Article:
Monthly Archives: May 2016

The Essence of Digital

How e-commerce is transforming not only the way we shop but the way we run our lives

Type in a search for ‘e-commerce’ and the definition is fairly universal “e-commerce: commercial transactions conducted electronically on the Internet”. Seems pretty simple and straightforward, yet behind this there is a multitude of implications for retailers and consumers alike which are transforming not only the way that we shop but the very nature of the way we run our lives. The digital revolution is of course well and truly upon us, shaping our lives in ways in which we never dreamt possible (think augmented reality, virtual mirrors, Amazon dash buttons, even Uber) and the exciting part is that this is just the beginning.

So before we consider how e-commerce impacts us today, it is worth a reminder of where it has come from. Take a look at what the Apple website looked like in 1996:

Apple

Clearly, in the ensuing 20 years much has changed. Consider the online experience in those days; no tablet, no smartphone, no broadband. Instead a desktop and a dial-up (for those of us old enough to remember that annoying tone) with patchy connectivity and glacial download speed – and of course, most of us had a phone which made calls and sent texts – perhaps typically a Nokia 6000 series. And we thought it was cutting edge – although the battery did last for days and not hours! So, from humble beginnings e-commerce has come a long way; today it proliferates our lives in ways in which we never dreamt possible. And in this context the UK market is often the focus of attention from the rest of the world so what is the significance of the UK?

UK retailing has the highest proportion of online retail sales, primarily driven by 3 factors: 1) smartphone penetration 2) wifi / broadband coverage and 3) geography – making home delivery accessible. Today online accounts for 13.4% of total UK retail spending (as opposed to 12.4% in the same period in 2015*). The Centre for Retail Research paints rather an apocalyptic scenario for the UK High Street where the share of online sales will account for 21.5% of all retail spend by 2018 resulting in:

  • Total store numbers falling by 22%, from 281,930 today to 220,000 in 2018.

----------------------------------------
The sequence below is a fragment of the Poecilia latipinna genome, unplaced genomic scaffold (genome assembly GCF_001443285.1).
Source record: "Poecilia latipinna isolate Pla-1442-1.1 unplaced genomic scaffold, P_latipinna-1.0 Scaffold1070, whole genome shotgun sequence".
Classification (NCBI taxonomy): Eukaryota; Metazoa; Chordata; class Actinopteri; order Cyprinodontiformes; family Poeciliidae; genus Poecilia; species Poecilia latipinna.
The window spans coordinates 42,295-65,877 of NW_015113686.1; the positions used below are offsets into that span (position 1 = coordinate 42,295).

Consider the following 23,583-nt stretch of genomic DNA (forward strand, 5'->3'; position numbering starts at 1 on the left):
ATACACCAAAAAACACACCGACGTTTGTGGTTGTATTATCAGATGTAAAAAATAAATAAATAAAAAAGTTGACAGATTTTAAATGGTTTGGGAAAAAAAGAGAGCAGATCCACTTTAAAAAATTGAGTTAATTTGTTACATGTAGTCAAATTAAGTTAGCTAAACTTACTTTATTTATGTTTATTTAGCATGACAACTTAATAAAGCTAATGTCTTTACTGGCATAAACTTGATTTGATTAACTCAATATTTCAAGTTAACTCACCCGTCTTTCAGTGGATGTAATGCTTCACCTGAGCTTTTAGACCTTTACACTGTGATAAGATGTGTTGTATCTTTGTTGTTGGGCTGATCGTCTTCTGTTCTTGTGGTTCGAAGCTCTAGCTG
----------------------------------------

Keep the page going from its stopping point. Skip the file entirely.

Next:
• Job losses could be around 316,000 compared to today
  • There will be a further 164 major or medium-sized companies going into administration, involving the loss of 22,600 stores and 140,000 employees. Many of these companies will survive but at the cost of closing more than half their stores.

That all adds up to a period of dramatic change for UK retail where the flexibility, ease, convenience and options e-commerce provides, is completely reinventing the way in which we shop. According to the IMRG, sales via smartphone and tablets in the year to April 2016 grew by 29.4% meaning that virtually all growth in e-commerce sales is now coming from mobile. A sharp reminder to all those retailers who haven’t yet optimised their sites for mobile that in 2016, this represents our preferred method of shopping. According to some sources, retail sales via mobile devices will reach 50% share by 2020. This might be a little far-fetched however it serves to indicate where retailers should be paying attention and making their investments.

Somewhat perversely, it is those retailers who manage to combine both online and in-store in one seamless experience who will survive as opposed to simply focusing on online alone. And this is the key to succeeding in today’s brutally competitive retail marketplace: understanding how online and stores interact and that each are part of a whole as opposed to representing different channels. John Lewis were one of the first to recognise this and invested heavily in supply chain in order to meet the consumer demand from online. In its 2016 annual report, whilst sales for John Lewis grew +4.4%, sales from online grew by 17%. A trend echoed across the industry.

The growth of e-commerce, particularly mobile, will continue unabated; where it finds its natural level as compared to in-store sales is difficult to predict, if only because as channels become more and more blurred, many retailers are still grappling with how to account for online sales – to the store in the case of click and collect or to the online website. However, one thing is certain; those who manage to deliver one seamless, integrated, convenient, easy to use, engaged and above all inspiring experience will succeed. In today’s retail world, the term ‘digital’ is often used and has become very much a mantra for many, nowhere is it more relevant than e-commerce – the essence of digital.